Note: You can leave the other parameters with their default values.

(3) By default, the output accumulation raster will cover the extent of the input raster or features. Rather than calculating the distance for the entire state, open the Environments tab on the tool to set a Processing Extent that will apply to this specific tool run.

Distance Accumulation
The Distance Accumulation tool’s Parameters and Environments tabs

Draw Exent

Use Draw Extent Draw Extent to interactively draw a rectangle on the map around your area of interest.

Clicking Draw Extent Draw Extent adds a new layer to the map and creates a feature class in your default geodatabase to store the extent you will draw. An edit session will start, and a rectangle drawing tool will activate. Click on the map to place the first corner of the extent rectangle, then a second click will complete the drawing and automatically save the edits. Since the drawn extent is saved in your default geodatabase, you can close your project and still be able access the same extent or use it in other projects.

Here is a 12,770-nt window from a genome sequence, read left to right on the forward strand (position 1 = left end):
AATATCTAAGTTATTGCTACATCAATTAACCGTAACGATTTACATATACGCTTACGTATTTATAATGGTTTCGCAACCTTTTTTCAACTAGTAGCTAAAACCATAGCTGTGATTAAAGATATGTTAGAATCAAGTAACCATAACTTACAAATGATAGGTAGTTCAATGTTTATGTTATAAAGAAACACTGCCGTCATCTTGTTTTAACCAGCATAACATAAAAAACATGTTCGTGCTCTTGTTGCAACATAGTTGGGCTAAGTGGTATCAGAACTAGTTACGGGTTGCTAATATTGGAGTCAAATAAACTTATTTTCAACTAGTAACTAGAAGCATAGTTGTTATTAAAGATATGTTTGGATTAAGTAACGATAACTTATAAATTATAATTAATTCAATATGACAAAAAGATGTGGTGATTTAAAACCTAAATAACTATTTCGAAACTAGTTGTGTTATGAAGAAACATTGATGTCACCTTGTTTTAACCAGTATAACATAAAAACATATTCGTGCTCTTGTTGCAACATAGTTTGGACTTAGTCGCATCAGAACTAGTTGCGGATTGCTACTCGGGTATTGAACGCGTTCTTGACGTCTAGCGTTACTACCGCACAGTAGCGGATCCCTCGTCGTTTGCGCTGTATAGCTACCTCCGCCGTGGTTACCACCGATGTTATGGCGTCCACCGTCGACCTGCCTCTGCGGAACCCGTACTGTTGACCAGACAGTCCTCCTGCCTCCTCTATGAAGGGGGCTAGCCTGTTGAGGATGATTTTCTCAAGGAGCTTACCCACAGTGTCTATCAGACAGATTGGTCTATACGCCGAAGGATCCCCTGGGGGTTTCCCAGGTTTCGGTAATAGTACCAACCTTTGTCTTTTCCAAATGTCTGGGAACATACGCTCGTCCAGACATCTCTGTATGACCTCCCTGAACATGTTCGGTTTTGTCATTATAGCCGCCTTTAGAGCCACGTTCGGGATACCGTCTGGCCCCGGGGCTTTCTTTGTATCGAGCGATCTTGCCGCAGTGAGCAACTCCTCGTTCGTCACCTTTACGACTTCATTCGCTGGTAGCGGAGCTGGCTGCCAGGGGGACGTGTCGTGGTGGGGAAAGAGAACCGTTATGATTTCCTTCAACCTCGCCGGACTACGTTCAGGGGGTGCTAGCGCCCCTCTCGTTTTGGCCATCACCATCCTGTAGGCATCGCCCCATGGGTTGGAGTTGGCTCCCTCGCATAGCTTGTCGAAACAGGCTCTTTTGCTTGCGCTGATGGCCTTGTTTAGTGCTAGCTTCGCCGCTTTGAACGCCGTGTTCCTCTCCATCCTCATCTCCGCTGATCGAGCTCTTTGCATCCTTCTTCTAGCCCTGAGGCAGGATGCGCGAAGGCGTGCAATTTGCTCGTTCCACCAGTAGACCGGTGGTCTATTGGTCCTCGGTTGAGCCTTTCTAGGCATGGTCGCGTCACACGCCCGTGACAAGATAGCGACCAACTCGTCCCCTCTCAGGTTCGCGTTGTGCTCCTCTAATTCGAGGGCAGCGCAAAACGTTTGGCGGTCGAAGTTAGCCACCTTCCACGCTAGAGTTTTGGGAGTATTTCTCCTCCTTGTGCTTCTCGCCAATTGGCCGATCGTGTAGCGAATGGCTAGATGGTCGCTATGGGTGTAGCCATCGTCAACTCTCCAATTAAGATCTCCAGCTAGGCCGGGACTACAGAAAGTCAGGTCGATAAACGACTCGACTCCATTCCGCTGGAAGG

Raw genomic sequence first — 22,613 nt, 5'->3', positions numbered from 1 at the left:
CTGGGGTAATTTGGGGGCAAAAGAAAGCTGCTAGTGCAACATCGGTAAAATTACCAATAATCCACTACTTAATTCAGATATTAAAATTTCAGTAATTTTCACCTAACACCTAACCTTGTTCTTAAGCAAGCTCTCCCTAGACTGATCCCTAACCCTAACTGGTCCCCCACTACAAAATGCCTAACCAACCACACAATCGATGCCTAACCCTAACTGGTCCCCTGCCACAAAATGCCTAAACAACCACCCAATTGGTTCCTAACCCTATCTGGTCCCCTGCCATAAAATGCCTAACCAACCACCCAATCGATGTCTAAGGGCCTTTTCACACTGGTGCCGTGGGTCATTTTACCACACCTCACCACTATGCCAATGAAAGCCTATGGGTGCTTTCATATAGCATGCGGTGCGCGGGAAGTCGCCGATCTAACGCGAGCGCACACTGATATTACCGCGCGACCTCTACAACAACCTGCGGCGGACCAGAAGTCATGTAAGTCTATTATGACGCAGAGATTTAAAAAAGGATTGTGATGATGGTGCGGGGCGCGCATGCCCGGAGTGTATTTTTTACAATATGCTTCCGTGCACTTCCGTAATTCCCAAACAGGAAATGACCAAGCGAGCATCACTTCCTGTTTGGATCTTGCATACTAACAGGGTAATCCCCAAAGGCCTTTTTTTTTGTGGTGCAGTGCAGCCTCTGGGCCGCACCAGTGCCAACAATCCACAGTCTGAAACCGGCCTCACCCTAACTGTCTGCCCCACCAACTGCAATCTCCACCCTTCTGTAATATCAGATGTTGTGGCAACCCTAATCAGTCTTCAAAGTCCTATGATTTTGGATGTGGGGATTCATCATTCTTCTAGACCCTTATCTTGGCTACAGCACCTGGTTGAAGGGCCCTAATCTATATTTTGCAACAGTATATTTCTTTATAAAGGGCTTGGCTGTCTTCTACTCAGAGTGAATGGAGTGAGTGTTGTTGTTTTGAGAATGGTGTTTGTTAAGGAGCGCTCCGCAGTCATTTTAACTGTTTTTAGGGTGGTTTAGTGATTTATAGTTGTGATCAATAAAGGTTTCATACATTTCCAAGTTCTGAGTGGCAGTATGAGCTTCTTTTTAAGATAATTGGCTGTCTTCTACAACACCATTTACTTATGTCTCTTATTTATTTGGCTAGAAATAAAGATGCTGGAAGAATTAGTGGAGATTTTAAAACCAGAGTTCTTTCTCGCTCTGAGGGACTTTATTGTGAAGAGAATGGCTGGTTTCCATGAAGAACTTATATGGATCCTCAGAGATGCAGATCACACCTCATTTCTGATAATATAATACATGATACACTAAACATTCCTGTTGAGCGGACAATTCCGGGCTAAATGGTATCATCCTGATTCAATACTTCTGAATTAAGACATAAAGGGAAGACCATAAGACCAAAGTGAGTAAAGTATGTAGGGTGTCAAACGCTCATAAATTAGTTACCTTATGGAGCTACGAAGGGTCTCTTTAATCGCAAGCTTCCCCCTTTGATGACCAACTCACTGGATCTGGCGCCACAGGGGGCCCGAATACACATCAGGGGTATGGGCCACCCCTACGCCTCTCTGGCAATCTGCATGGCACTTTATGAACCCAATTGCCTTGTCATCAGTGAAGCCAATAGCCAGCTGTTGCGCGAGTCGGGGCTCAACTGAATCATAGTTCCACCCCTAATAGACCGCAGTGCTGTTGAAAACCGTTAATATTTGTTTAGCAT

Note: The feature class name may not match the new layer name. Refer to the layer properties to determine the feature class name and location.

Draw Extent example
Sketch an extent using the Draw Extent option

Tip: When the drawing tool is active, you can right-click on the map to see more options! Including the options to specify the absolute X, Y, and Z values, the length and width of the rectangle, or finish or cancel your drawing.

Extent of a Layer

If you would like to focus on a specific location, such as a county or census tract, you could choose a layer from the Extent of a Layer  menu  Layer. New in ArcGIS Pro 3.3, you can now choose between 3 different options on each layer to get the extent from the following:

Get the extent from a layer
Choose between 3 new options to get the extent from a layer.

Note: When using visible or selected features of a layer, the extent will still be a rectangular bounding box. It will not be an irregular polygon shape that matches the exact geometry of the features.


The processing extent control now has a Clipboard menu  clipboard  that you can use to copy or paste the X and Y Extent and the Extent Coordinate System to your clipboard.

Clipboard menu
Use the Clipboard menu to copy or paste the coordinates and coordinate system

The copied and pasted extents use the same formatting as the ArcPy Extent object: {XMin} {YMin} {XMax} {YMax} {spatial_reference}. Making it easy to copy and paste between the geoprocessing tool UI and a Python script!